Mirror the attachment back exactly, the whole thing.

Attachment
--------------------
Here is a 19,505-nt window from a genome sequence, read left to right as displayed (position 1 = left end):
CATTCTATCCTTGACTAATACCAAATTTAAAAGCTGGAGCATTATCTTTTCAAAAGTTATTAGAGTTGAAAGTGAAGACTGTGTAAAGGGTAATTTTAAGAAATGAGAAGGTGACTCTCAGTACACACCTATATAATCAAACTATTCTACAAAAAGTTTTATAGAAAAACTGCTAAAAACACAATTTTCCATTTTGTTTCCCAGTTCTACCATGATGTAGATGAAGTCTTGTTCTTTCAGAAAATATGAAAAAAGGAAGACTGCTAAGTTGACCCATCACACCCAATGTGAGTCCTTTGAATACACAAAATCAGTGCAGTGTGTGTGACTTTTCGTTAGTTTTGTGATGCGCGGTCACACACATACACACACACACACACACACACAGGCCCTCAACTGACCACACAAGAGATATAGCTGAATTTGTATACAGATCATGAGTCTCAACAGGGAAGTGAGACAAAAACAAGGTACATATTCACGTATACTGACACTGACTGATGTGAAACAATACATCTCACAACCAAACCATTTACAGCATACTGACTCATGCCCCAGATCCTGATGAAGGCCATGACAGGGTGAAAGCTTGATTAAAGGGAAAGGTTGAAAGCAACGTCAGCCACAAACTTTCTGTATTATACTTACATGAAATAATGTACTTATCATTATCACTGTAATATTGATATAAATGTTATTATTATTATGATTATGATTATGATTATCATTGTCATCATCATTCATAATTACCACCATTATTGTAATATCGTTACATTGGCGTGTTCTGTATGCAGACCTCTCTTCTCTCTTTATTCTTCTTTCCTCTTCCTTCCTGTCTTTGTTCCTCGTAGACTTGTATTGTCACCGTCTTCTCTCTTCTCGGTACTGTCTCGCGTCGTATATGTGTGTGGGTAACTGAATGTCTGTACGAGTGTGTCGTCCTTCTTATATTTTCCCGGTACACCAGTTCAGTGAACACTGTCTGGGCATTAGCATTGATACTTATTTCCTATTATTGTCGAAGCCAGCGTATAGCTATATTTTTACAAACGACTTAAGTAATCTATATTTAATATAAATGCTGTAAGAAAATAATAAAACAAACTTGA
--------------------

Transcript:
Here is a 19,505-nt window from a genome sequence, read left to right as displayed (position 1 = left end):
CATTCTATCCTTGACTAATACCAAATTTAAAAGCTGGAGCATTATCTTTTCAAAAGTTATTAGAGTTGAAAGTGAAGACTGTGTAAAGGGTAATTTTAAGAAATGAGAAGGTGACTCTCAGTACACACCTATATAATCAAACTATTCTACAAAAAGTTTTATAGAAAAACTGCTAAAAACACAATTTTCCATTTTGTTTCCCAGTTCTACCATGATGTAGATGAAGTCTTGTTCTTTCAGAAAATATGAAAAAAGGAAGACTGCTAAGTTGACCCATCACACCCAATGTGAGTCCTTTGAATACACAAAATCAGTGCAGTGTGTGTGACTTTTCGTTAGTTTTGTGATGCGCGGTCACACACATACACACACACACACACACACACAGGCCCTCAACTGACCACACAAGAGATATAGCTGAATTTGTATACAGATCATGAGTCTCAACAGGGAAGTGAGACAAAAACAAGGTACATATTCACGTATACTGACACTGACTGATGTGAAACAATACATCTCACAACCAAACCATTTACAGCATACTGACTCATGCCCCAGATCCTGATGAAGGCCATGACAGGGTGAAAGCTTGATTAAAGGGAAAGGTTGAAAGCAACGTCAGCCACAAACTTTCTGTATTATACTTACATGAAATAATGTACTTATCATTATCACTGTAATATTGATATAAATGTTATTATTATTATGATTATGATTATGATTATCATTGTCATCATCATTCATAATTACCACCATTATTGTAATATCGTTACATTGGCGTGTTCTGTATGCAGACCTCTCTTCTCTCTTTATTCTTCTTTCCTCTTCCTTCCTGTCTTTGTTCCTCGTAGACTTGTATTGTCACCGTCTTCTCTCTTCTCGGTACTGTCTCGCGTCGTATATGTGTGTGGGTAACTGAATGTCTGTACGAGTGTGTCGTCCTTCTTATATTTTCCCGGTACACCAGTTCAGTGAACACTGTCTGGGCATTAGCATTGATACTTATTTCCTATTATTGTCGAAGCCAGCGTATAGCTATATTTTTACAAACGACTTAAGTAATCTATATTTAATATAAATGCTGTAAGAAAATAATAAAACAAACTTGA